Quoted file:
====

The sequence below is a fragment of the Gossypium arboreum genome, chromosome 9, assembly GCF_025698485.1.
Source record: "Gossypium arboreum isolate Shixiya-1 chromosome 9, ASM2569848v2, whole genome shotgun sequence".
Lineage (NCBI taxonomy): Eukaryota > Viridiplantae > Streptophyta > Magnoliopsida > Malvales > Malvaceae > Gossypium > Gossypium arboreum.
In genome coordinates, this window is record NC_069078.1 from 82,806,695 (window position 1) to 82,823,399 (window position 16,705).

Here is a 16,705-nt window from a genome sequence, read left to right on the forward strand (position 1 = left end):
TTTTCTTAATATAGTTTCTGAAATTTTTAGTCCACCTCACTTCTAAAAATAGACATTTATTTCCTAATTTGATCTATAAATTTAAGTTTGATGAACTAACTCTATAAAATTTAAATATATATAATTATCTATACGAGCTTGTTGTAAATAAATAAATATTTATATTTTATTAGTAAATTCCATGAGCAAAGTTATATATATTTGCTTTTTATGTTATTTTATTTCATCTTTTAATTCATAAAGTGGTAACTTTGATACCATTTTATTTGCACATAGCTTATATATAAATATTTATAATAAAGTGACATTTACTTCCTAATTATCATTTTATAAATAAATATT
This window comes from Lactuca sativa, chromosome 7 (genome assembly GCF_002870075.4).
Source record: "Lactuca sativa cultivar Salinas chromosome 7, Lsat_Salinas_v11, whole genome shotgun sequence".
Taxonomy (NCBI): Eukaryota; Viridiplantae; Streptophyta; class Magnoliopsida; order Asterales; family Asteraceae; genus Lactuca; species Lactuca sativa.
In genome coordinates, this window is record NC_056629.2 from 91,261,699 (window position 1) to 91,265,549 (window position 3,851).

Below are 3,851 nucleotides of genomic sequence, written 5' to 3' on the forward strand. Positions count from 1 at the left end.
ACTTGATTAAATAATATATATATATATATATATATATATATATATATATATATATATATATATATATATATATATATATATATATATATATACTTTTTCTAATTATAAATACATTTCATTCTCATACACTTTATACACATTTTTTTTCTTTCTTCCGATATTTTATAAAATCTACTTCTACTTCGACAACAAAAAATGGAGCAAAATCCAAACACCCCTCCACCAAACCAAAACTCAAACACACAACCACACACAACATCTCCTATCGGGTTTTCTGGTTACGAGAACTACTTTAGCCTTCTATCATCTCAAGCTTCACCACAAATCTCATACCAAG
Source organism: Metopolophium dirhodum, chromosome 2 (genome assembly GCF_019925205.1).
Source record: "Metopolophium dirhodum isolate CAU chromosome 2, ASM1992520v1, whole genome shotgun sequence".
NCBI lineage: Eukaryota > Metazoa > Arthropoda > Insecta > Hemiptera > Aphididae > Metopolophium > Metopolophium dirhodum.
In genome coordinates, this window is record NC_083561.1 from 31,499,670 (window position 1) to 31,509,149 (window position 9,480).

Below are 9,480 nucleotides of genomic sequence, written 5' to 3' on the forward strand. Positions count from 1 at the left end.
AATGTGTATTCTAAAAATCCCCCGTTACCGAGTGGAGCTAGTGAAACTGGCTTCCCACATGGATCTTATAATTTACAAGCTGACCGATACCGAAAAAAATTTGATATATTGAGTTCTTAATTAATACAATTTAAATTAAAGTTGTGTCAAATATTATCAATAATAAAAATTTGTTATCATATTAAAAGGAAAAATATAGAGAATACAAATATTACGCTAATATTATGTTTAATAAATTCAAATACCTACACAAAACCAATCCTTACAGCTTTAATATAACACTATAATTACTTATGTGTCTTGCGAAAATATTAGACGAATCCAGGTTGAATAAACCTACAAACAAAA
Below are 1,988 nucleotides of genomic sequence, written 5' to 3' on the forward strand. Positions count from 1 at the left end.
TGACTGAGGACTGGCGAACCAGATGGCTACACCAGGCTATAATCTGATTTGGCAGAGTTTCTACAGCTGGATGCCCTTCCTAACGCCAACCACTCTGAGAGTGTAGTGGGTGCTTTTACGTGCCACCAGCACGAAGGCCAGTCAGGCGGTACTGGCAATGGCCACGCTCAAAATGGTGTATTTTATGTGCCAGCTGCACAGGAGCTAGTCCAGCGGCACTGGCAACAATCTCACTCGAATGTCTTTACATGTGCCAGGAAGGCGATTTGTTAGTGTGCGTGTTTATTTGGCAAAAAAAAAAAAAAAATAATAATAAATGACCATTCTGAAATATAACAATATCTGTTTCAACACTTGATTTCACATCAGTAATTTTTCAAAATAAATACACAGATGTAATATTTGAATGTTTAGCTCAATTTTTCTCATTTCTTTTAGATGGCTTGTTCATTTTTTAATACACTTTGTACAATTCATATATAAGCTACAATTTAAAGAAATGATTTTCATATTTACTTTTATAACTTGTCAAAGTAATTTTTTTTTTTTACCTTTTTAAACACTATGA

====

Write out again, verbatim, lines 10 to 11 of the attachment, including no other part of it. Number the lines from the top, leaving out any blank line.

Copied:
In genome coordinates, this window is record NC_056629.2 from 91,261,699 (window position 1) to 91,265,549 (window position 3,851).

Below are 3,851 nucleotides of genomic sequence, written 5' to 3' on the forward strand. Positions count from 1 at the left end.